D.202 approves pact with city for cop, job coordinator
Updated: March 22, 2013 9:59AM
EVANSTON – The city of Evanston will provide a second police officer and a career and job coordinator at the local high school, under a pact finalized last week.
The Board of Education of Evanston Township High School District 202 voted unanimously to approve the intergovernmental agreement, despite concerns over the potential duplication of existing services at the school.
The City Council approved the proposal in January, in the wake of recent shootings in Evanston and the massacre of 26 children and staff members at Sandy Hook Elementary School in Newton, Conn.
“We’ve had ongoing discussions with the city about safety and the community,” said Bill Stafford, chief financial officer for District 202, who presented the proposal to the board. “Out of these meetings came this proposed partnership that we think is a really solid idea.”
The proposal will implemented as a pilot program for 17 months, Stafford said.
ETHS officials are finalizing the exact description for the career and job coordinator, who may be called a coach, said Shelly Gates, chairman of the Career and Technical Education Department.
Gates said the coordinator will assist:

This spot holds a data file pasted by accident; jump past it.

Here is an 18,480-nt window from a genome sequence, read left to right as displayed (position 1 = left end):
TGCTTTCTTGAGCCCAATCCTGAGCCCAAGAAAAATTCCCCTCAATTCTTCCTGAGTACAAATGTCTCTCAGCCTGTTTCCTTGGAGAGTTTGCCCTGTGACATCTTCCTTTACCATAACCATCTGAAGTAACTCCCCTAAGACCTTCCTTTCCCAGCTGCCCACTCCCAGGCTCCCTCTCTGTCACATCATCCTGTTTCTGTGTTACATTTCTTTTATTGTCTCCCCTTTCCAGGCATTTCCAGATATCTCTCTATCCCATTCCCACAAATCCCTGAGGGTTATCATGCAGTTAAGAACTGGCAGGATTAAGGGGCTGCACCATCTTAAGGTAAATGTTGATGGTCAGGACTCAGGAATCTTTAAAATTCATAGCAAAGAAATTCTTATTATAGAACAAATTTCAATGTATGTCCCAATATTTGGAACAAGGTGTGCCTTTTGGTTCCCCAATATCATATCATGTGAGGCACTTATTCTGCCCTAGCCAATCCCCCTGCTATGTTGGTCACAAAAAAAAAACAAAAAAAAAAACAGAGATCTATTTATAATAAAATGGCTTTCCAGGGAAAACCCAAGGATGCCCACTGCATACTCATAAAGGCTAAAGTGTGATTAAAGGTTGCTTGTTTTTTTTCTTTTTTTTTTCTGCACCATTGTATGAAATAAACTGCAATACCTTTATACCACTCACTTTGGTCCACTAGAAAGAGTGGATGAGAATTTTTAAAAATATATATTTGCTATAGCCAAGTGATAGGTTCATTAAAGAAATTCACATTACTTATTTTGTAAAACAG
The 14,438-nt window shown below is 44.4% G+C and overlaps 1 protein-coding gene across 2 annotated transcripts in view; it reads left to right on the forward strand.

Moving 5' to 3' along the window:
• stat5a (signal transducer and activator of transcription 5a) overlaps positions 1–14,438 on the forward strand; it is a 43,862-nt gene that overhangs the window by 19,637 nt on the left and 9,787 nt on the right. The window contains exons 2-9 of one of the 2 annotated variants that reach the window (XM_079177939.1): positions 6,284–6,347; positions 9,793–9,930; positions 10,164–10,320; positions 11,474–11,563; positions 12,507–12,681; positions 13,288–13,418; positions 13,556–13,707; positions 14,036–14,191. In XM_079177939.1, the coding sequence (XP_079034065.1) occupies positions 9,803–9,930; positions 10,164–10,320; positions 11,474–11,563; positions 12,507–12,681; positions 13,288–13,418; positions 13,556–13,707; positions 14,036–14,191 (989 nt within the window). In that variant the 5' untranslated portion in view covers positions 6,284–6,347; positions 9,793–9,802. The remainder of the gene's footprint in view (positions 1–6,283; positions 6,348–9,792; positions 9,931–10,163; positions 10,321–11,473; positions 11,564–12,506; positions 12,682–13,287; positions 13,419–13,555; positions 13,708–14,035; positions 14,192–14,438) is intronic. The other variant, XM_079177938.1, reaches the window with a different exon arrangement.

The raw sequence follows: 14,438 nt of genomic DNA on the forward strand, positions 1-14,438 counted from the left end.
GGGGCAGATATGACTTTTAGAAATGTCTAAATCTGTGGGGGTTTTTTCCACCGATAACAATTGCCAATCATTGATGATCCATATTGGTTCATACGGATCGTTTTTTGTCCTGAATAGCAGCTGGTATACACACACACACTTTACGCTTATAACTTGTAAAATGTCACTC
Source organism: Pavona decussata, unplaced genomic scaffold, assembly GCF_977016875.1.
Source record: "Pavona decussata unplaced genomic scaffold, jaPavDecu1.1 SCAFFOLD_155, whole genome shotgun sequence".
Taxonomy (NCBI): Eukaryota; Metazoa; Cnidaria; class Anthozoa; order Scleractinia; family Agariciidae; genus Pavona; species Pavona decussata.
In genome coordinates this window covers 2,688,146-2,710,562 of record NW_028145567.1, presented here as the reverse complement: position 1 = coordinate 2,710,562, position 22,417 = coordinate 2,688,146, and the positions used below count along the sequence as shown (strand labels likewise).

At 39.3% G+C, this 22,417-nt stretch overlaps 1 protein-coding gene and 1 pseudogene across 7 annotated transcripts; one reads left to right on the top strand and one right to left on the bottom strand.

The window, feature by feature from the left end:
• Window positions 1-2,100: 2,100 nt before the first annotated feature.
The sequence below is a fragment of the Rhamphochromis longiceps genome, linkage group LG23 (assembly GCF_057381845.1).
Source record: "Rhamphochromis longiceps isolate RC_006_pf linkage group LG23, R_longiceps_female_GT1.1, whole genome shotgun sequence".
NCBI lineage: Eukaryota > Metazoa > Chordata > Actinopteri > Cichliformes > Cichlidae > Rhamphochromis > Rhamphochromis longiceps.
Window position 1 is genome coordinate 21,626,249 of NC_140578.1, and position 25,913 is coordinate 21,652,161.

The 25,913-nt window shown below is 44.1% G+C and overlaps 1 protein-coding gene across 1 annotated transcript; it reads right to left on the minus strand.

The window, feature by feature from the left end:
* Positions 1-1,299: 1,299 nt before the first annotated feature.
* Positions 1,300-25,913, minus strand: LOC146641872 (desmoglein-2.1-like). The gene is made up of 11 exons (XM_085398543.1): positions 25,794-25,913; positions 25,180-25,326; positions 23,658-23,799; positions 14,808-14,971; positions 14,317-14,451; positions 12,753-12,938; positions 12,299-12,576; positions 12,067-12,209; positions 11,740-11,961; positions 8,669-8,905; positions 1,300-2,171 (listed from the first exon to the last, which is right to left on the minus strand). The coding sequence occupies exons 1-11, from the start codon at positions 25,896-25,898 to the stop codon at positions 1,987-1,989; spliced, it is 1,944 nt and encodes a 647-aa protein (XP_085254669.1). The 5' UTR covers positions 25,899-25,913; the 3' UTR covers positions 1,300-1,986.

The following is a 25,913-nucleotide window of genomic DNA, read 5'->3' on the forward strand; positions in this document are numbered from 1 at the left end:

• Juniors or seniors who are unsure of their post-secondary education plans.
• Graduating seniors who plan to work immediately after graduation.
• Students who must enroll in specific job training or certification programs to pursue their chosen career paths.
• Fifth-year seniors or students with “multiple barriers to post-secondary success.”
In 2012, 207 members, or 28 percent, of the graduating class at ETHS did not enroll at a two- or four-year college last fall, Gates said.
“We are assuming that we will have a similar number of ETHS grads this year who do not immediately go to college,” she said. “Those students, of course, will be a big focus for the person in this position.”
The current unemployment rate for Evanston residents 16 to 24 years old is 14.9 percent, while the current rate for African-American residents in the same age group is 29.4 percent, Gates said.
“Obviously, that is another concern and another area where the job-career coach would be helping students overcome barriers to employment,” she said.
The position will not offer the same services as the College and Career Center or the Learn and Earn program, Gates said.
“In terms of the (College and Career Center staff), this person will work with them but will target a very specific population of our students,” she said. “I think we need someone who can be on the ground and spend an enormous amount of time focusing on a very specific group of our students who have unique needs.”